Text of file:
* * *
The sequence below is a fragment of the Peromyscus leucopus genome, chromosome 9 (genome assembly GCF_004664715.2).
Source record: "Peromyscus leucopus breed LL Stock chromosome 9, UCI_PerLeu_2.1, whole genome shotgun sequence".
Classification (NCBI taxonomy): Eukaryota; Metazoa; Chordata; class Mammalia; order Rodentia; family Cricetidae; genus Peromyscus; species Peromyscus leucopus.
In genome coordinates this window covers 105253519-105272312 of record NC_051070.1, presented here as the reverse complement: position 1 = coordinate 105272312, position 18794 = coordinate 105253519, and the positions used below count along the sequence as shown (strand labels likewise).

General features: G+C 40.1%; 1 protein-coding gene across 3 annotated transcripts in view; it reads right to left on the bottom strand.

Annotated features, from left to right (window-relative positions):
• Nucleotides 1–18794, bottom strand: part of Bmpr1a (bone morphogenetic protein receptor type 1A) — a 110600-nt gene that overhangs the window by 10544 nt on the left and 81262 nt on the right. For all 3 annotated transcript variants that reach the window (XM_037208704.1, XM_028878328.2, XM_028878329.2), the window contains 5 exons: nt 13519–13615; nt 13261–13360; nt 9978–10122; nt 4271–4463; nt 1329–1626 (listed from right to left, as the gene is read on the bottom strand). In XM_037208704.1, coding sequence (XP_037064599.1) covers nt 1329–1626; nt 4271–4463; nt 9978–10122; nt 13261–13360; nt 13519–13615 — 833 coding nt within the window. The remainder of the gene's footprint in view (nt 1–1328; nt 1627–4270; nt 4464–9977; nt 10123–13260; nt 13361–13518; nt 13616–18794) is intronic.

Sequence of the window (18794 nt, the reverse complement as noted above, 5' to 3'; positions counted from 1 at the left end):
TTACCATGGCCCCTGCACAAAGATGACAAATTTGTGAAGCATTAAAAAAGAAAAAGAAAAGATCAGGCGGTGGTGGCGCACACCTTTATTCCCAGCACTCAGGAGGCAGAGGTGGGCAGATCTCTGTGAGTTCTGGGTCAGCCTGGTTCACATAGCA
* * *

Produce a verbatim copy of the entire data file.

The sequence below is a fragment of the Peromyscus leucopus genome, chromosome 9 (genome assembly GCF_004664715.2).
Source record: "Peromyscus leucopus breed LL Stock chromosome 9, UCI_PerLeu_2.1, whole genome shotgun sequence".
Classification (NCBI taxonomy): Eukaryota; Metazoa; Chordata; class Mammalia; order Rodentia; family Cricetidae; genus Peromyscus; species Peromyscus leucopus.
In genome coordinates this window covers 105253519-105272312 of record NC_051070.1, presented here as the reverse complement: position 1 = coordinate 105272312, position 18794 = coordinate 105253519, and the positions used below count along the sequence as shown (strand labels likewise).

General features: G+C 40.1%; 1 protein-coding gene across 3 annotated transcripts in view; it reads right to left on the bottom strand.

Annotated features, from left to right (window-relative positions):
• Nucleotides 1–18794, bottom strand: part of Bmpr1a (bone morphogenetic protein receptor type 1A) — a 110600-nt gene that overhangs the window by 10544 nt on the left and 81262 nt on the right. For all 3 annotated transcript variants that reach the window (XM_037208704.1, XM_028878328.2, XM_028878329.2), the window contains 5 exons: nt 13519–13615; nt 13261–13360; nt 9978–10122; nt 4271–4463; nt 1329–1626 (listed from right to left, as the gene is read on the bottom strand). In XM_037208704.1, coding sequence (XP_037064599.1) covers nt 1329–1626; nt 4271–4463; nt 9978–10122; nt 13261–13360; nt 13519–13615 — 833 coding nt within the window. The remainder of the gene's footprint in view (nt 1–1328; nt 1627–4270; nt 4464–9977; nt 10123–13260; nt 13361–13518; nt 13616–18794) is intronic.

Sequence of the window (18794 nt, the reverse complement as noted above, 5' to 3'; positions counted from 1 at the left end):
TTACCATGGCCCCTGCACAAAGATGACAAATTTGTGAAGCATTAAAAAAGAAAAAGAAAAGATCAGGCGGTGGTGGCGCACACCTTTATTCCCAGCACTCAGGAGGCAGAGGTGGGCAGATCTCTGTGAGTTCTGGGTCAGCCTGGTTCACATAGCA